Whitecliffe faculty have very good ties with a number of people and institutions in the photographic and fine arts worlds. These include individual photographers, galleries, and arts organisations, photographic labs and suppliers, as well as professional and specialist bodies such as PhotoForum and the Advertising and Illustrative Photographers Association. We run an internship programme for third-year students and through this are in contact with a growing network of photographers, film-makers, and producers.
Can you tell us a bit about the Photo Media faculty?
All of the faculty in the Photo Media department are practising artists with diverse professional and education experience. We have an amazing team of dedicated educators and there is a great balance in the department where we are all able to bring our specific research interests, skills, and experience to play in working with the students. Between the teaching staff and our technician, we have a wide level of experience that ranges from regularly showing work at exhibitions, having work in permanent gallery collections, magazine commissions, and working on documentary, landscape, commercial, and digitally manipulated projects.
What sort of jobs do Photo Media graduates get?
Photo Media graduates enter the world with a sophisticated understanding of how to use image and video in all forms of creative communication. They also have a specific set of technical skills that allow them to adapt to working with different technologies and camera systems. Photo Media graduates have consistently shown their adaptability in moving into employment. The types of jobs range considerably. Some work as photographic assistants; many set up as freelancers and work with a range of clients; some establish themselves as working artists and gallery assistants; while others make their move into production, working for publishers, advertising, and digital agencies as art directors, or in the various departments on film productions. A number of students go on to postgraduate study either within the arts or teaching.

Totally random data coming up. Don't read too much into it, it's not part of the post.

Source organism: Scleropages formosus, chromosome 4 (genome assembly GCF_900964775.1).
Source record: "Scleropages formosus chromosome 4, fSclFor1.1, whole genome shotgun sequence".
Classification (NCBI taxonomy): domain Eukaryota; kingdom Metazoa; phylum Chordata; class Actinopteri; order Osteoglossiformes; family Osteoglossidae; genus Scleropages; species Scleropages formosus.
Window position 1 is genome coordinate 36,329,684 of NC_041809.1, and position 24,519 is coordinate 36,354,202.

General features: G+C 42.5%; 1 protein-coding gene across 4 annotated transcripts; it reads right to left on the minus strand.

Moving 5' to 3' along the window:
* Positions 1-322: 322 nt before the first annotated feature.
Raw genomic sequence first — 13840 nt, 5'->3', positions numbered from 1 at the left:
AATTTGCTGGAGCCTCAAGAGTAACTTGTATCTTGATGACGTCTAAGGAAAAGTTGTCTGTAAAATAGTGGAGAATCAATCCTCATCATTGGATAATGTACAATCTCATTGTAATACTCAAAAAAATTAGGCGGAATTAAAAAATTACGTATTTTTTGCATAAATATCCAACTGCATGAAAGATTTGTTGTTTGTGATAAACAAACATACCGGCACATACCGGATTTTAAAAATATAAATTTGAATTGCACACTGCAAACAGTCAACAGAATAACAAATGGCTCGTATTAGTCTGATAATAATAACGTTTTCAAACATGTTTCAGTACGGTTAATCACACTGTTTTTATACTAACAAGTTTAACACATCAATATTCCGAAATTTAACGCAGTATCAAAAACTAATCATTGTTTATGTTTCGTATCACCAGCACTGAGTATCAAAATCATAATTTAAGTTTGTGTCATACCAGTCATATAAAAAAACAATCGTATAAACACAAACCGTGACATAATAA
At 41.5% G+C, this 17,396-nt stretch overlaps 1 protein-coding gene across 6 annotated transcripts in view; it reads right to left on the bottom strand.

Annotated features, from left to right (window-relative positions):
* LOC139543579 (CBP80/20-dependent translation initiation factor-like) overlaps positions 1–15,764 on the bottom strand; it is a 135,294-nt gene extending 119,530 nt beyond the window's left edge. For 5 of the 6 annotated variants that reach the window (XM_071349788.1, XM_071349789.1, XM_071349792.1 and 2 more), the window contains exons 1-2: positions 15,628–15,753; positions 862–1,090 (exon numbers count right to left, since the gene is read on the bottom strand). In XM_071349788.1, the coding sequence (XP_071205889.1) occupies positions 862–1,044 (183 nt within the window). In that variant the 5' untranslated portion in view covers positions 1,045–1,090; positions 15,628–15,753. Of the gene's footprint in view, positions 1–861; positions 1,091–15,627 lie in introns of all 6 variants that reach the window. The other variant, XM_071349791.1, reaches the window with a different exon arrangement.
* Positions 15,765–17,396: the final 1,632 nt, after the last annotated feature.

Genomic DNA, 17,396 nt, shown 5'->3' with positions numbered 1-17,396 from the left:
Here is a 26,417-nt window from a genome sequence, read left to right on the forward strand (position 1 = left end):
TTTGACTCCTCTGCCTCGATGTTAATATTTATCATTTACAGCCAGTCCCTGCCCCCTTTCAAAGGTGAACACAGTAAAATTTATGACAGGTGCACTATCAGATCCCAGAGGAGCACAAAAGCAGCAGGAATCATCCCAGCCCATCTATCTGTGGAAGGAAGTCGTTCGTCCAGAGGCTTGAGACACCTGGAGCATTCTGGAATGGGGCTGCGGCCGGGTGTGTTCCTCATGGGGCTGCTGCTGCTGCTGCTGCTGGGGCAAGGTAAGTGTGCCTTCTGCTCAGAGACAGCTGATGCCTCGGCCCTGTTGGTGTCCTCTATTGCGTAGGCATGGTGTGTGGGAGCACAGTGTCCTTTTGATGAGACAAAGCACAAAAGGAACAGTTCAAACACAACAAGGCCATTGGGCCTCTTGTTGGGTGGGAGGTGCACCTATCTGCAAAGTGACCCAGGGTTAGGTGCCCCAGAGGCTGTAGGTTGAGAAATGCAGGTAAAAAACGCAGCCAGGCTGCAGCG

What are some of Whitecliffe’s biggest achievements in recent times?